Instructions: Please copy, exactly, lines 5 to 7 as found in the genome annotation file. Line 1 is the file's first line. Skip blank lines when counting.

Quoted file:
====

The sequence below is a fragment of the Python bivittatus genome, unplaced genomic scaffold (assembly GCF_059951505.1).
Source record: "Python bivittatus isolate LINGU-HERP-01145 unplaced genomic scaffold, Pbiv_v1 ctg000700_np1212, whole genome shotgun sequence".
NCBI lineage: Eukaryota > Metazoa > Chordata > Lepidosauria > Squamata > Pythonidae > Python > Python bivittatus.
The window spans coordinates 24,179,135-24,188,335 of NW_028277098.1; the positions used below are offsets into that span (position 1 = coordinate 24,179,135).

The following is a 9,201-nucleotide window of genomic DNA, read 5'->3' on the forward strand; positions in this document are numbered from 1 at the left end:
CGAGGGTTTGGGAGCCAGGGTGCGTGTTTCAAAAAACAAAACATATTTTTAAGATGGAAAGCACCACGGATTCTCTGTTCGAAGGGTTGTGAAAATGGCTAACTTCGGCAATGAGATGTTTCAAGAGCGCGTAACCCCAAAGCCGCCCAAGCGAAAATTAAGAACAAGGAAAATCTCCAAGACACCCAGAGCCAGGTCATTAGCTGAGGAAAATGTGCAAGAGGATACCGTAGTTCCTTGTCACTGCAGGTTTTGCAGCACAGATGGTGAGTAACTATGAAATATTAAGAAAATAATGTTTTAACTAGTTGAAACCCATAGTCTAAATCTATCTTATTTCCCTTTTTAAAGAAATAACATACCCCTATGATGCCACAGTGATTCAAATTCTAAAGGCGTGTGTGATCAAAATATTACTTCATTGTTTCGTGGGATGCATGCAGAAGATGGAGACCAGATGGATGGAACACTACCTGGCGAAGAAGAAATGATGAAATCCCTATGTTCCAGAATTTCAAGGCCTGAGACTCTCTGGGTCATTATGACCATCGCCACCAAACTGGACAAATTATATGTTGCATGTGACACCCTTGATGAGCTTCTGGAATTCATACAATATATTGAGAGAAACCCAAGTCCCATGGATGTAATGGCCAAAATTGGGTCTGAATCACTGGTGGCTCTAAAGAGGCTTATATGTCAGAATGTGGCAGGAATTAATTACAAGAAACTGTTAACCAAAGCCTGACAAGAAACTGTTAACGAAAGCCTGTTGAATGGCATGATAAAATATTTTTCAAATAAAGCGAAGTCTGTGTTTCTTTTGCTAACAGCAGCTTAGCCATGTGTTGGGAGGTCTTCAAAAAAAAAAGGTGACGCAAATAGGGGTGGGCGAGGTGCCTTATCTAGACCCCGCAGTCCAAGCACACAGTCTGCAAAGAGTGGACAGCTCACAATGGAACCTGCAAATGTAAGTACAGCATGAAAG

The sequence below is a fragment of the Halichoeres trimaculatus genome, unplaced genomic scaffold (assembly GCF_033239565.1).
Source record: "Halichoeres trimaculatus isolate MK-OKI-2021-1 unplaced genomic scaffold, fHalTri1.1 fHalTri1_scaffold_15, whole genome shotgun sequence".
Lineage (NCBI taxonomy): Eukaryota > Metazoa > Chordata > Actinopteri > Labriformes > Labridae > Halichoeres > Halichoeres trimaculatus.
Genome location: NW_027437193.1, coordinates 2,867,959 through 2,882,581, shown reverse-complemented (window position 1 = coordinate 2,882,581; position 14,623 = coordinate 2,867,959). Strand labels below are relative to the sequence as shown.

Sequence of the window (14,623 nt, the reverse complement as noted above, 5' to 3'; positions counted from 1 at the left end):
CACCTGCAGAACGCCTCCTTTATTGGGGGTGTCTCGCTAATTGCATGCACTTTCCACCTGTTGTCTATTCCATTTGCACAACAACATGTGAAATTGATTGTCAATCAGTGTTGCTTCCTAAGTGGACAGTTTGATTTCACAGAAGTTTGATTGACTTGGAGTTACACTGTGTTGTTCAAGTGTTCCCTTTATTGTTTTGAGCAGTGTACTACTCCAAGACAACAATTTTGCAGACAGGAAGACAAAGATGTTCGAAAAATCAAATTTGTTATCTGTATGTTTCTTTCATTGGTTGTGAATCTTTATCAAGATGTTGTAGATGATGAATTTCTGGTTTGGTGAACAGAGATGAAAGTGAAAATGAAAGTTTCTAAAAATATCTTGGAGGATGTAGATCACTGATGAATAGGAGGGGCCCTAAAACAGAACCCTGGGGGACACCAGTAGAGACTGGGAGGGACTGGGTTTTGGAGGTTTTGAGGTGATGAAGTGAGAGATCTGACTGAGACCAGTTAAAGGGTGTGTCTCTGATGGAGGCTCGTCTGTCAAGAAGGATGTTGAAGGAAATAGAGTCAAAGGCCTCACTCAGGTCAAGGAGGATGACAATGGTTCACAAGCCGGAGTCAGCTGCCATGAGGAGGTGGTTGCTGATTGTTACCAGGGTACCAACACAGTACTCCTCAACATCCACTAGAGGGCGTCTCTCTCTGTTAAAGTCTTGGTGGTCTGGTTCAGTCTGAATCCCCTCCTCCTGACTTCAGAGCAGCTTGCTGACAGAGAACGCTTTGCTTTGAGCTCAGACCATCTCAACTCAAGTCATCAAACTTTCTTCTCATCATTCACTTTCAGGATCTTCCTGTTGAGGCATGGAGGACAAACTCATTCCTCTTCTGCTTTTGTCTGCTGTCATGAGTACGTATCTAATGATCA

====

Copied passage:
The following is a 9,201-nucleotide window of genomic DNA, read 5'->3' on the forward strand; positions in this document are numbered from 1 at the left end:
CGAGGGTTTGGGAGCCAGGGTGCGTGTTTCAAAAAACAAAACATATTTTTAAGATGGAAAGCACCACGGATTCTCTGTTCGAAGGGTTGTGAAAATGGCTAACTTCGGCAATGAGATGTTTCAAGAGCGCGTAACCCCAAAGCCGCCCAAGCGAAAATTAAGAACAAGGAAAATCTCCAAGACACCCAGAGCCAGGTCATTAGCTGAGGAAAATGTGCAAGAGGATACCGTAGTTCCTTGTCACTGCAGGTTTTGCAGCACAGATGGTGAGTAACTATGAAATATTAAGAAAATAATGTTTTAACTAGTTGAAACCCATAGTCTAAATCTATCTTATTTCCCTTTTTAAAGAAATAACATACCCCTATGATGCCACAGTGATTCAAATTCTAAAGGCGTGTGTGATCAAAATATTACTTCATTGTTTCGTGGGATGCATGCAGAAGATGGAGACCAGATGGATGGAACACTACCTGGCGAAGAAGAAATGATGAAATCCCTATGTTCCAGAATTTCAAGGCCTGAGACTCTCTGGGTCATTATGACCATCGCCACCAAACTGGACAAATTATATGTTGCATGTGACACCCTTGATGAGCTTCTGGAATTCATACAATATATTGAGAGAAACCCAAGTCCCATGGATGTAATGGCCAAAATTGGGTCTGAATCACTGGTGGCTCTAAAGAGGCTTATATGTCAGAATGTGGCAGGAATTAATTACAAGAAACTGTTAACCAAAGCCTGACAAGAAACTGTTAACGAAAGCCTGTTGAATGGCATGATAAAATATTTTTCAAATAAAGCGAAGTCTGTGTTTCTTTTGCTAACAGCAGCTTAGCCATGTGTTGGGAGGTCTTCAAAAAAAAAAGGTGACGCAAATAGGGGTGGGCGAGGTGCCTTATCTAGACCCCGCAGTCCAAGCACACAGTCTGCAAAGAGTGGACAGCTCACAATGGAACCTGCAAATGTAAGTACAGCATGAAAG

The sequence below is a fragment of the Halichoeres trimaculatus genome, unplaced genomic scaffold (assembly GCF_033239565.1).